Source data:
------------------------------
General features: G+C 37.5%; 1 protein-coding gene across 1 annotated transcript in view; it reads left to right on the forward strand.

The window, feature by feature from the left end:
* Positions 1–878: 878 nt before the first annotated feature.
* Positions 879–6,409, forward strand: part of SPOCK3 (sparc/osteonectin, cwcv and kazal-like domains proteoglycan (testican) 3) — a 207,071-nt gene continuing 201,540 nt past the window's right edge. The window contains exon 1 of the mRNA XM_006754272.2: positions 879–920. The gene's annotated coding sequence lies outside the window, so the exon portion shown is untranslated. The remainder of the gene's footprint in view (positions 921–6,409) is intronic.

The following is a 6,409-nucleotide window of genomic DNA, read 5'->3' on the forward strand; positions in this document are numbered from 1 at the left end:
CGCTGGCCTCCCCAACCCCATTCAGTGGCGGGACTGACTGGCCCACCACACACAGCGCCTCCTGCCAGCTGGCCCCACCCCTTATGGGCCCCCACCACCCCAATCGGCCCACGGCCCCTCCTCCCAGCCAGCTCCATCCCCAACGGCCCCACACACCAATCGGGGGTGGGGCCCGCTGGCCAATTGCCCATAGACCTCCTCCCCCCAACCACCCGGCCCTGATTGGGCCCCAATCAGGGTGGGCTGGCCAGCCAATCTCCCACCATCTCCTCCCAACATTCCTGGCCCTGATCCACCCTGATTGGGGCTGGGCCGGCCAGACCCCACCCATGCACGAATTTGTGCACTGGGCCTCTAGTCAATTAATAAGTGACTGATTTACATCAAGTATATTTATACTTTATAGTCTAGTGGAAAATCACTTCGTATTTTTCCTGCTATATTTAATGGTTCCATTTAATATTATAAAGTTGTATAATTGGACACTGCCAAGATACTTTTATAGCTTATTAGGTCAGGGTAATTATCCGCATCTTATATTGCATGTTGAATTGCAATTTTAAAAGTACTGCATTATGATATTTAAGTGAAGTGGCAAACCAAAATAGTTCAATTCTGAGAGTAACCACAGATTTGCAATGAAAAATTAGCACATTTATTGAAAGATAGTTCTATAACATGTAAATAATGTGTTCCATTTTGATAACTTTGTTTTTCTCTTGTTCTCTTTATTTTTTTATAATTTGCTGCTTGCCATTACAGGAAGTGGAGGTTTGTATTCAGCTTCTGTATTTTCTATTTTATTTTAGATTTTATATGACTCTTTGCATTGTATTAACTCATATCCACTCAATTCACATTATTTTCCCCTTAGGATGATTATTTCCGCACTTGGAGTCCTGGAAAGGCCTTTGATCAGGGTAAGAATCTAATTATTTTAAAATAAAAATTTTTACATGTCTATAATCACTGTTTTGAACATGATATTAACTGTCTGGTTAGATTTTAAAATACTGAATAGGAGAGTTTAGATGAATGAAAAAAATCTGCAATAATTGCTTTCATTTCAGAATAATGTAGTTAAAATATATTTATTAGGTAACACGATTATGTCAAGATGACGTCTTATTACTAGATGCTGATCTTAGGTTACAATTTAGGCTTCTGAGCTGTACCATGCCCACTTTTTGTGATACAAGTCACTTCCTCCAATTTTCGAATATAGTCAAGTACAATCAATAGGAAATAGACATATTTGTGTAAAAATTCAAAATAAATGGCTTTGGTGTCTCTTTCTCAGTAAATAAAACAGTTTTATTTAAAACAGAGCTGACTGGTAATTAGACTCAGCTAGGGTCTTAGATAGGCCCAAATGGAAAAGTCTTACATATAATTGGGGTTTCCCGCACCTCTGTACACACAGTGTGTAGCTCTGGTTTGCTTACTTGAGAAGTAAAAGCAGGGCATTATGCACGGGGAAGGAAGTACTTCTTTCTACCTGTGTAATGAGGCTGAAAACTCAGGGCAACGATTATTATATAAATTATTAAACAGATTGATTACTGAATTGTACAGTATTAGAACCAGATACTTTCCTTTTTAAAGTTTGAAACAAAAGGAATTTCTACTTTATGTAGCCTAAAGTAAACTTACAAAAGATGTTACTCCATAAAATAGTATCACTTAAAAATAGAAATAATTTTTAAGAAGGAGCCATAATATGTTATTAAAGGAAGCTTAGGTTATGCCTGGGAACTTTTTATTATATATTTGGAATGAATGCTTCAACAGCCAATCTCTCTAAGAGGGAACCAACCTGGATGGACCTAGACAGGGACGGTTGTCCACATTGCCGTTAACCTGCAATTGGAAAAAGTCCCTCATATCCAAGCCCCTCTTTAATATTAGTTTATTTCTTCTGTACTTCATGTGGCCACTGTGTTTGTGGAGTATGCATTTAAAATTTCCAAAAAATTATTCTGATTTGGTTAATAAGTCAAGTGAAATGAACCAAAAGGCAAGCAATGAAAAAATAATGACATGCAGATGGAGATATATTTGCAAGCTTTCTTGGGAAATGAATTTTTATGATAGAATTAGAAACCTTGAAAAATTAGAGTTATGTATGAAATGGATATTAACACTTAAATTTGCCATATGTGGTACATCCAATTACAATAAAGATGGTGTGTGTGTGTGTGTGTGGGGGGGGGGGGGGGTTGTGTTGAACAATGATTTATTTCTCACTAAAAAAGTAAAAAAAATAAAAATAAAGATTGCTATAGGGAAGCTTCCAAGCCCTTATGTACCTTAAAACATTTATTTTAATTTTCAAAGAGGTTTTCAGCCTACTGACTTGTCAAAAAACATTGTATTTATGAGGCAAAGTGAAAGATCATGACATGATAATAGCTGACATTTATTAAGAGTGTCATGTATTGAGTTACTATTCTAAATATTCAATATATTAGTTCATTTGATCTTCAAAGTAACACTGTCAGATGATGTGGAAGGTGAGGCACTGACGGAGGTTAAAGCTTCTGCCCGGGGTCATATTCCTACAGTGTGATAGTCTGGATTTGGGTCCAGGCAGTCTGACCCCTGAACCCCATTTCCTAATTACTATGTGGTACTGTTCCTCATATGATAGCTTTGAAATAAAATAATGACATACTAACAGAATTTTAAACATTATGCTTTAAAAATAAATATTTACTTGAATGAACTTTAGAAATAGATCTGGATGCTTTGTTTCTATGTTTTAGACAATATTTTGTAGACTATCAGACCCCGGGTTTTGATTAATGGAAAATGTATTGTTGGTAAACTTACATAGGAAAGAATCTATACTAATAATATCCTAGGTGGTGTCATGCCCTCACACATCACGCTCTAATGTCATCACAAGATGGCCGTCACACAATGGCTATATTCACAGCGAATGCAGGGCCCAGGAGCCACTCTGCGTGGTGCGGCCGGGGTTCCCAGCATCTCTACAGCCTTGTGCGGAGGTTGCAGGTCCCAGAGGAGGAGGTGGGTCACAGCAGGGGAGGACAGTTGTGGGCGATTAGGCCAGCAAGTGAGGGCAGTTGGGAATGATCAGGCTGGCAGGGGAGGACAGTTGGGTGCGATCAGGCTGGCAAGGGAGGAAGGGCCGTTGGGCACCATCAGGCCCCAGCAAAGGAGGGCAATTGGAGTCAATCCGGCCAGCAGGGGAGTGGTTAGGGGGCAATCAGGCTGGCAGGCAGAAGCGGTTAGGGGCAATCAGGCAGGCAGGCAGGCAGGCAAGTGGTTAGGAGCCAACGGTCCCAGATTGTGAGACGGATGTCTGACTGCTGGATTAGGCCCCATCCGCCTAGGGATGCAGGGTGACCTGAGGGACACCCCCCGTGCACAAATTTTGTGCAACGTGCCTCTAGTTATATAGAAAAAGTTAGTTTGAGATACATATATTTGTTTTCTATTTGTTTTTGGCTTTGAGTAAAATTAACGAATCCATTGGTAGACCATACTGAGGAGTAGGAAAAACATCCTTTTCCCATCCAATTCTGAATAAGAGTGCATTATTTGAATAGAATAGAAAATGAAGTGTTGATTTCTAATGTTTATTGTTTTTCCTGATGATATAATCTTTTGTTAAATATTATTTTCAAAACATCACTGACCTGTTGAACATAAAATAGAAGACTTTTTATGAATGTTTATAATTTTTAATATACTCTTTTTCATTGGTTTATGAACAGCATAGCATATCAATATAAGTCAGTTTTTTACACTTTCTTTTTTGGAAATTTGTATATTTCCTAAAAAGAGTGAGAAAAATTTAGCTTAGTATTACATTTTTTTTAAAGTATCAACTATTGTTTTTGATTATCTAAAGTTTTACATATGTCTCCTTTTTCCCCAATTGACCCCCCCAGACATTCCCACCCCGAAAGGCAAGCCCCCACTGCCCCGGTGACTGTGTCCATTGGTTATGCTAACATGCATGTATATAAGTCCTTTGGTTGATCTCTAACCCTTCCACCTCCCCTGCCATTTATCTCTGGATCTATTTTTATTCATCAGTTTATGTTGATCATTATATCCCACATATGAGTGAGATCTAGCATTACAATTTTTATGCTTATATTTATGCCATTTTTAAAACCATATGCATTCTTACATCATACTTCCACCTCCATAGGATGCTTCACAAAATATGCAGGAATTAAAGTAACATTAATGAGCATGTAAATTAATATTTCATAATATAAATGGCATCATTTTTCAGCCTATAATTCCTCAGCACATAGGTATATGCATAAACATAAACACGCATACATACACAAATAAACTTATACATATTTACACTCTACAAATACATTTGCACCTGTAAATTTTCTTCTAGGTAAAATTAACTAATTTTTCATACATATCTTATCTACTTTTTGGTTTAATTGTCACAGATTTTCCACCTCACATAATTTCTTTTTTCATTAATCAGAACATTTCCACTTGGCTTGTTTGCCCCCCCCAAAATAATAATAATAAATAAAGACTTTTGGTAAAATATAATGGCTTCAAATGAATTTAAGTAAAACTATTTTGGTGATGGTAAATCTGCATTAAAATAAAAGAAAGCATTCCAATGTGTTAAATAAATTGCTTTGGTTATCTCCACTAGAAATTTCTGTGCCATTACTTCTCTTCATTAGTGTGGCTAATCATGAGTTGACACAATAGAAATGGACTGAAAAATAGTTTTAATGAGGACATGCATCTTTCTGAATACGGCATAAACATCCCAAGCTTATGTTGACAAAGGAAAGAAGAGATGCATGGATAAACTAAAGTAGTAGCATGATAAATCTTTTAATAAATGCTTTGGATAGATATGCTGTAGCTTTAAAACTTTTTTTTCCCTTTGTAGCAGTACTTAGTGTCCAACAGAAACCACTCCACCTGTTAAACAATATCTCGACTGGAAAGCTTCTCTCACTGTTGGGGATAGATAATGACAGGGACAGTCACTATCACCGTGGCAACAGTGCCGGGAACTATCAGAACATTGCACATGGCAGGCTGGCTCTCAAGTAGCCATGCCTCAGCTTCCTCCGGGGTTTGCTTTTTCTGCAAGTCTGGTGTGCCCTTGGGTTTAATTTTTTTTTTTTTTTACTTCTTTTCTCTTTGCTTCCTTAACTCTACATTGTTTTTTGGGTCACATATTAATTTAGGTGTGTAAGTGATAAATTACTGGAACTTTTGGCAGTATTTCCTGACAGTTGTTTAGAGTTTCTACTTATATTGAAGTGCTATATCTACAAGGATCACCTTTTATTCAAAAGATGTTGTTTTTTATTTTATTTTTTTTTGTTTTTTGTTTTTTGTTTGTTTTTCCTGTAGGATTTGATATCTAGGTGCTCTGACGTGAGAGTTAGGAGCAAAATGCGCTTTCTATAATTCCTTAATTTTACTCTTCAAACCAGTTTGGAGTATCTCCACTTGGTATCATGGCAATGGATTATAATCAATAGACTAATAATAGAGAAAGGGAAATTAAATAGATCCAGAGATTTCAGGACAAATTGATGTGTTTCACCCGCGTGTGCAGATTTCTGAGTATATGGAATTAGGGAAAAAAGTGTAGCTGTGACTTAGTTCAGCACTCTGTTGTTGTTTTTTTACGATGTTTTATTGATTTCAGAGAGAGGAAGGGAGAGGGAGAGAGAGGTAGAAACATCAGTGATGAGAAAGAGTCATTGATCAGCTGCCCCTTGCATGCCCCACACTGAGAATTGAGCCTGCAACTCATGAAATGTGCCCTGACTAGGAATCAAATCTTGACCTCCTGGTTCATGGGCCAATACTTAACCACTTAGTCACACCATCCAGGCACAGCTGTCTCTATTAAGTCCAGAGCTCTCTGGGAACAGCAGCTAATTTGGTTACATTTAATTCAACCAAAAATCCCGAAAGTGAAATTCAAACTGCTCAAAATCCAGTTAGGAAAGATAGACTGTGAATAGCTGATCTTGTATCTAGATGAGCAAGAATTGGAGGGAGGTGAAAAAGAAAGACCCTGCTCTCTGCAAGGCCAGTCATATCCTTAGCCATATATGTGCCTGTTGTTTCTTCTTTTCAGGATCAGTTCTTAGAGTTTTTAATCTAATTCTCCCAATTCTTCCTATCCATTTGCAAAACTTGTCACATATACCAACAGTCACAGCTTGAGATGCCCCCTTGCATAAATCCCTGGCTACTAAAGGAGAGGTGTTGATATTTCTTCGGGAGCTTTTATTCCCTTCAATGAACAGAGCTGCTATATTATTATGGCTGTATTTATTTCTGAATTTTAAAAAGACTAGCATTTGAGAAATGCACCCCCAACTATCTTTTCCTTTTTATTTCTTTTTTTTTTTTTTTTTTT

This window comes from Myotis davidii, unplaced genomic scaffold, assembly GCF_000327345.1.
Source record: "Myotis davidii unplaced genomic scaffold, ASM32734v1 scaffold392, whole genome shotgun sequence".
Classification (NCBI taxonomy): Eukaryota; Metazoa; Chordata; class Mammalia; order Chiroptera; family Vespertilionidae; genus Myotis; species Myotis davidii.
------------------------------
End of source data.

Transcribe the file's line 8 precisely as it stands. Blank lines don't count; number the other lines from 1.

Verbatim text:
Source record: "Myotis davidii unplaced genomic scaffold, ASM32734v1 scaffold392, whole genome shotgun sequence".